Ohio is the seventh most populous US state and the 34th largest state by area. The state is named after the Ohio River, which is a Seneca word for "good river," "large creek," or "great river." The rivers play a crucial role in the state; they provide water for domestic and industrial use, means of transport, and irrigation. The following are the longest rivers in Ohio.
The Longest Rivers in Ohio
The Ohio River flows for 981 miles from Pittsburgh, Pennsylvania in the west to Cairo, Illinois in the east. The river demarcates the southern border of Ohio. It is the largest tributary of the Mississippi River by volume and holds more water than the Mississippi at the confluence. Its drainage basin extends over 15 states. The Ohio River remains ice-free all year round and provides water for three million people.
The Wabash River flows for 503 miles from northwest Ohio through Indiana to southern Illinois where it drains into the Ohio River. The river demarcates the Illinois-Indiana border. It is the largest northern tributary of the Ohio River. The Wabash is the state river of Indiana and has been mentioned in the state song. The depth of the river in Ohio is shallow and impassable by boat, but the volume increases as tributaries join the river close to the border with Indiana.
The Scioto is the longest river that is entirely within Ohio. It flows for 231 miles from Auglaize County to Portsmouth. The river flows through Columbus where it receives water from the Olentangy River before draining into the Ohio River near Portsmouth. Native Americans and early settlers used the river as a means of transport, but it is currently too small for commercial shipping. It is mainly used for recreation and domestic water use.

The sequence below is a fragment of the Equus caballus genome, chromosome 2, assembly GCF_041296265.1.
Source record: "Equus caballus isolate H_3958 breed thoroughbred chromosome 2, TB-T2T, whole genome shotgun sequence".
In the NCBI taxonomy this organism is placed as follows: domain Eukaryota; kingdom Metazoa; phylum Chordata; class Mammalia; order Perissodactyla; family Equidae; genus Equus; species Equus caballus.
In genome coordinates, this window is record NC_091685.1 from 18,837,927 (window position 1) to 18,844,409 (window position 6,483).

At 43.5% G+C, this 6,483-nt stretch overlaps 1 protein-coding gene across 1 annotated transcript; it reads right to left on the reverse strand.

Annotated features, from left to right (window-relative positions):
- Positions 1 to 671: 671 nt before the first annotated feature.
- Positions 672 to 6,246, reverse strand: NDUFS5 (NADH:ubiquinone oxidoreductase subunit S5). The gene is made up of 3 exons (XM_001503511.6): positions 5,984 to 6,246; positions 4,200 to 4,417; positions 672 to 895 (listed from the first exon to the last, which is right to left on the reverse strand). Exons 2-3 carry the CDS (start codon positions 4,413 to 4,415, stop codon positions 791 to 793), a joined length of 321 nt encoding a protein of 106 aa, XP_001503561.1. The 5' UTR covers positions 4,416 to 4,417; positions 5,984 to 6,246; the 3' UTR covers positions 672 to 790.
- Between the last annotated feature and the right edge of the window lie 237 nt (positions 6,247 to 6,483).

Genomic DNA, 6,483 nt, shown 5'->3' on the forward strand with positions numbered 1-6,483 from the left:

Great Miami River
The Great Miami River is a tributary of the Ohio River. It flows for 160 miles from the Indian Lake in Logan County to the Ohio River in Hamilton County. The river demarcates the Ohio-Indiana state boundary. The Great Miami River flows through the cities of Sydney, Hamilton, Troy, Piqua, and Dayton.
The Maumee River flows from northeastern Indiana through northwestern Ohio into Lake Erie. The river is formed by the confluence of the St Marys and St Joseph Rivers In Fort Wayne, Indiana. It meanders for 137 miles through agricultural land before draining into the Maumee Bay in Lake Erie.
Threats to the Rivers of Ohio
The rivers of Ohio are under severe threat from human activities including the construction of dams for industrial, domestic, and agricultural use. Global warming has led to a significant rise in evaporation while logging and destruction of water catchment areas have led to the drop in water level. Chemical waste pollution from industries has lowered the water quality and consequently led to the decline of aquatic animals.